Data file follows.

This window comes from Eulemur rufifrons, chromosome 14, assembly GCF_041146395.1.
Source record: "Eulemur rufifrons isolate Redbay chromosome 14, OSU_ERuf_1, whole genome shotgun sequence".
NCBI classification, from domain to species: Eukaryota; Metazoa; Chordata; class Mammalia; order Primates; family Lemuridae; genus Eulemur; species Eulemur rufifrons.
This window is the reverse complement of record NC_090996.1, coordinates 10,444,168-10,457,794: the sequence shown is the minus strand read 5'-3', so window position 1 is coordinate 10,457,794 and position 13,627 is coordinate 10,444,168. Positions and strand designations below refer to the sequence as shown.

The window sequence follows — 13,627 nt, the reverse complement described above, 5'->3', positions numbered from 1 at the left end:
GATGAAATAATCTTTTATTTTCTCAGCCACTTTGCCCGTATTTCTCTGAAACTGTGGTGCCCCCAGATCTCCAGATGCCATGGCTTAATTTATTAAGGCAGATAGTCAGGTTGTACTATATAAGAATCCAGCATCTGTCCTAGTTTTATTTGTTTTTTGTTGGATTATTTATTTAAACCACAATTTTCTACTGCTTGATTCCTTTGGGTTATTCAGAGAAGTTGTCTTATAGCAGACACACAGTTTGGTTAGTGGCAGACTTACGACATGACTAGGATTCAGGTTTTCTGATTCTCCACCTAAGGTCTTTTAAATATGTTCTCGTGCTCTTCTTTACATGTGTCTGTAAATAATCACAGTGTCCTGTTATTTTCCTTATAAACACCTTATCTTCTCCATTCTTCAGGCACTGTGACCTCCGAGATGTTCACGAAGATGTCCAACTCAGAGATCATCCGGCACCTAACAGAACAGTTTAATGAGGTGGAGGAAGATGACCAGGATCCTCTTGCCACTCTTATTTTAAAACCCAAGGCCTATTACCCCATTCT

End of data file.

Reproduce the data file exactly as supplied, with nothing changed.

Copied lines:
This window comes from Eulemur rufifrons, chromosome 14, assembly GCF_041146395.1.
Source record: "Eulemur rufifrons isolate Redbay chromosome 14, OSU_ERuf_1, whole genome shotgun sequence".
NCBI classification, from domain to species: Eukaryota; Metazoa; Chordata; class Mammalia; order Primates; family Lemuridae; genus Eulemur; species Eulemur rufifrons.
This window is the reverse complement of record NC_090996.1, coordinates 10,444,168-10,457,794: the sequence shown is the minus strand read 5'-3', so window position 1 is coordinate 10,457,794 and position 13,627 is coordinate 10,444,168. Positions and strand designations below refer to the sequence as shown.

The window sequence follows — 13,627 nt, the reverse complement described above, 5'->3', positions numbered from 1 at the left end:
GATGAAATAATCTTTTATTTTCTCAGCCACTTTGCCCGTATTTCTCTGAAACTGTGGTGCCCCCAGATCTCCAGATGCCATGGCTTAATTTATTAAGGCAGATAGTCAGGTTGTACTATATAAGAATCCAGCATCTGTCCTAGTTTTATTTGTTTTTTGTTGGATTATTTATTTAAACCACAATTTTCTACTGCTTGATTCCTTTGGGTTATTCAGAGAAGTTGTCTTATAGCAGACACACAGTTTGGTTAGTGGCAGACTTACGACATGACTAGGATTCAGGTTTTCTGATTCTCCACCTAAGGTCTTTTAAATATGTTCTCGTGCTCTTCTTTACATGTGTCTGTAAATAATCACAGTGTCCTGTTATTTTCCTTATAAACACCTTATCTTCTCCATTCTTCAGGCACTGTGACCTCCGAGATGTTCACGAAGATGTCCAACTCAGAGATCATCCGGCACCTAACAGAACAGTTTAATGAGGTGGAGGAAGATGACCAGGATCCTCTTGCCACTCTTATTTTAAAACCCAAGGCCTATTACCCCATTCT